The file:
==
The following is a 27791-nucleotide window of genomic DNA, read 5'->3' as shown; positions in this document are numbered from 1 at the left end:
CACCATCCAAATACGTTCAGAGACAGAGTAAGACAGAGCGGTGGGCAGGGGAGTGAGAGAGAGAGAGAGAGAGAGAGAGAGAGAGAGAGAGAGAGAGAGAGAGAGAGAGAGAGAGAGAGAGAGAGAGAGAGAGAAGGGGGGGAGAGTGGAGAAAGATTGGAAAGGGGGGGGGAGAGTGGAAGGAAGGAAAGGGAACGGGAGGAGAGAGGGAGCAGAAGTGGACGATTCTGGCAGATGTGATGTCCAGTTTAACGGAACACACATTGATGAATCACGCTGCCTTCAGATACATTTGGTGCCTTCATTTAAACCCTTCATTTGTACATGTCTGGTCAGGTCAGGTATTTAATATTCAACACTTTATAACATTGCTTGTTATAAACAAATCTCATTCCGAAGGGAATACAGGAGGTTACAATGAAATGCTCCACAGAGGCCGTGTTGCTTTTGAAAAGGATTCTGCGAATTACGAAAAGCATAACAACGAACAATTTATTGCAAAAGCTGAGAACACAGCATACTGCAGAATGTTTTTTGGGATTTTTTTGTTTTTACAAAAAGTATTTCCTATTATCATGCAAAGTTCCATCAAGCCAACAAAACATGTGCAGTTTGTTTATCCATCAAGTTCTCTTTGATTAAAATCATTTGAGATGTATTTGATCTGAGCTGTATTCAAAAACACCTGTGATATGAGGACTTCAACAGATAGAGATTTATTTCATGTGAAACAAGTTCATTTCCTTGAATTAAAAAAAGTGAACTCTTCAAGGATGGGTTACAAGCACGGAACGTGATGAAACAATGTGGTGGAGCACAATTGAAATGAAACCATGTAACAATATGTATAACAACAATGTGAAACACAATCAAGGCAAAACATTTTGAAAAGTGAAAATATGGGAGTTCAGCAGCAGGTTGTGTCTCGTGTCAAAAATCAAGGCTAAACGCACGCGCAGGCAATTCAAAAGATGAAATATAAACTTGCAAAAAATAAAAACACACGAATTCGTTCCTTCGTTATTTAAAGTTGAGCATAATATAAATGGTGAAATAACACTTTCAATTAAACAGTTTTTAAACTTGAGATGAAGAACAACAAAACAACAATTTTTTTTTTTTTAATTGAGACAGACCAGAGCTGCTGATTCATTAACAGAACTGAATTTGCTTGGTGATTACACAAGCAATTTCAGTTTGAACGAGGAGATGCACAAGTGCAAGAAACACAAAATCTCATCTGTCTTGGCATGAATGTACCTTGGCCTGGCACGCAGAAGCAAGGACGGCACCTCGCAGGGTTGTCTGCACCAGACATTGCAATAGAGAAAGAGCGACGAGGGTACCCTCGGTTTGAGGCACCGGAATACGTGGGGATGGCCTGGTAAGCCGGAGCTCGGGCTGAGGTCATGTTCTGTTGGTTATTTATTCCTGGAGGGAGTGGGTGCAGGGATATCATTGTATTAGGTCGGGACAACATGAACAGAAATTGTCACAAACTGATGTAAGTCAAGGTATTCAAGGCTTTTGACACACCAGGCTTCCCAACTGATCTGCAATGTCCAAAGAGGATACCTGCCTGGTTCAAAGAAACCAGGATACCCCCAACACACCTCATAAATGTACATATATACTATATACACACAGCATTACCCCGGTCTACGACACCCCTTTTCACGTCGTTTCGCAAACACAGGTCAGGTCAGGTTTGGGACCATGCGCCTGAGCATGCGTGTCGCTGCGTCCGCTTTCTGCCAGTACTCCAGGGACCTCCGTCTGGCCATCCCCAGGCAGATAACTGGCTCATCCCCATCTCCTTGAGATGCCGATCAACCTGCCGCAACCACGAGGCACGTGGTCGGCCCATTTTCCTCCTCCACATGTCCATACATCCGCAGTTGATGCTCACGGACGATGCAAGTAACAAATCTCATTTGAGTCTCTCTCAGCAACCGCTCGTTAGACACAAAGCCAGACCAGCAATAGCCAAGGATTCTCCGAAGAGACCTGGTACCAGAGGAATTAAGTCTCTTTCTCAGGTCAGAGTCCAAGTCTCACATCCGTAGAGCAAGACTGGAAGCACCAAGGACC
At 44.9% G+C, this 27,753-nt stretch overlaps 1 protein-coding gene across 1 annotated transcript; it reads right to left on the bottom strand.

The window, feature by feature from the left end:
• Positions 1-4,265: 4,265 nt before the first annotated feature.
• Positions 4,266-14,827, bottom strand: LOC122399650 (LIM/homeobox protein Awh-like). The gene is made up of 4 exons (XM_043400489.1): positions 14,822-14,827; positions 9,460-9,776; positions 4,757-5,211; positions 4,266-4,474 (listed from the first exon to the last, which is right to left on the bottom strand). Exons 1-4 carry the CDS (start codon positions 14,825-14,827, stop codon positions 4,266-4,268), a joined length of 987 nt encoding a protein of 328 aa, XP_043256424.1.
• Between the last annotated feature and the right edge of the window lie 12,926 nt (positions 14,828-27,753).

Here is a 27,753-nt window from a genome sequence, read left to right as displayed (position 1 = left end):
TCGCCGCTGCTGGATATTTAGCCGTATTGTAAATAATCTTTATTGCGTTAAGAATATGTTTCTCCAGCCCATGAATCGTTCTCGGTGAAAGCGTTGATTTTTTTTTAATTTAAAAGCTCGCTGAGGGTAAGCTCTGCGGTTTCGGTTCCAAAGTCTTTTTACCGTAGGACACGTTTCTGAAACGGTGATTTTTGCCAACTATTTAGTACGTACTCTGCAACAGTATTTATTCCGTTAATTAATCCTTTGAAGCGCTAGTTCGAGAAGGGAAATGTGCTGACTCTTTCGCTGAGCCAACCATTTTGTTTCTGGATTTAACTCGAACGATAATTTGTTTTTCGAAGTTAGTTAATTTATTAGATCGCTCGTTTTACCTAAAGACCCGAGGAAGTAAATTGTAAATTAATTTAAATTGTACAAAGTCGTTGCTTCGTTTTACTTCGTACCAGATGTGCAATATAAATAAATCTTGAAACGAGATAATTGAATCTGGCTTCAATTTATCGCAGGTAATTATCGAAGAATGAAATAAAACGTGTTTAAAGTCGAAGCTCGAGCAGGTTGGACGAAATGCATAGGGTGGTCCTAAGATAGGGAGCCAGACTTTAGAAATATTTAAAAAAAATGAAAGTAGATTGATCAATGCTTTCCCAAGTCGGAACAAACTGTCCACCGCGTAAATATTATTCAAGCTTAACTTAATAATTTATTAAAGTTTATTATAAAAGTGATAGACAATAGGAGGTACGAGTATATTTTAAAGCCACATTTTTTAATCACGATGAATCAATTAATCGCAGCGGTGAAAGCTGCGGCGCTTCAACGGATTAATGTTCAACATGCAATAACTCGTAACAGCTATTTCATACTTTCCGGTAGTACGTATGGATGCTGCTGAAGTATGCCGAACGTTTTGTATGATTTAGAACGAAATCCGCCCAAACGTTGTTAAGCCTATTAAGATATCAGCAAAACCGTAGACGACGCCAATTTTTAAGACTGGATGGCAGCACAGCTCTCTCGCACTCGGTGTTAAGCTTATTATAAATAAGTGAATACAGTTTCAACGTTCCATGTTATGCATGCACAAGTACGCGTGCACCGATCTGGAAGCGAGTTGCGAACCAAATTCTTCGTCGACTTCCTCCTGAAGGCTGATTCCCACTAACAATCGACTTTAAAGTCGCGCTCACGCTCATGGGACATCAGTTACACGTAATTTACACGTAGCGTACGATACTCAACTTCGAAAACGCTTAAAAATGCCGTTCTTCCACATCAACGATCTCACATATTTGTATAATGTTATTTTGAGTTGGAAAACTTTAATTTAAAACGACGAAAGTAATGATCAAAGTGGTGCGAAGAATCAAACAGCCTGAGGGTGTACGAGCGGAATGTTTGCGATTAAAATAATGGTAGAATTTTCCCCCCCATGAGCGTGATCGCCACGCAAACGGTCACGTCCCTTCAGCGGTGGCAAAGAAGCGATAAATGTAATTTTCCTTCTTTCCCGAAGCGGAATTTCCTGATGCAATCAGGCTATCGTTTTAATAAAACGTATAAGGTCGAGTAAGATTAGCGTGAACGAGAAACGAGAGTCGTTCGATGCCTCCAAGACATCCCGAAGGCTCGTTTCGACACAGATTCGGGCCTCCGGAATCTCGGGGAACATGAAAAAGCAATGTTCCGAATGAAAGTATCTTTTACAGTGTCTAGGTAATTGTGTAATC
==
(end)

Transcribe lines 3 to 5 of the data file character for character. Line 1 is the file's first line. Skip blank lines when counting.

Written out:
At 44.9% G+C, this 27,753-nt stretch overlaps 1 protein-coding gene across 1 annotated transcript; it reads right to left on the bottom strand.

The window, feature by feature from the left end:
• Positions 1-4,265: 4,265 nt before the first annotated feature.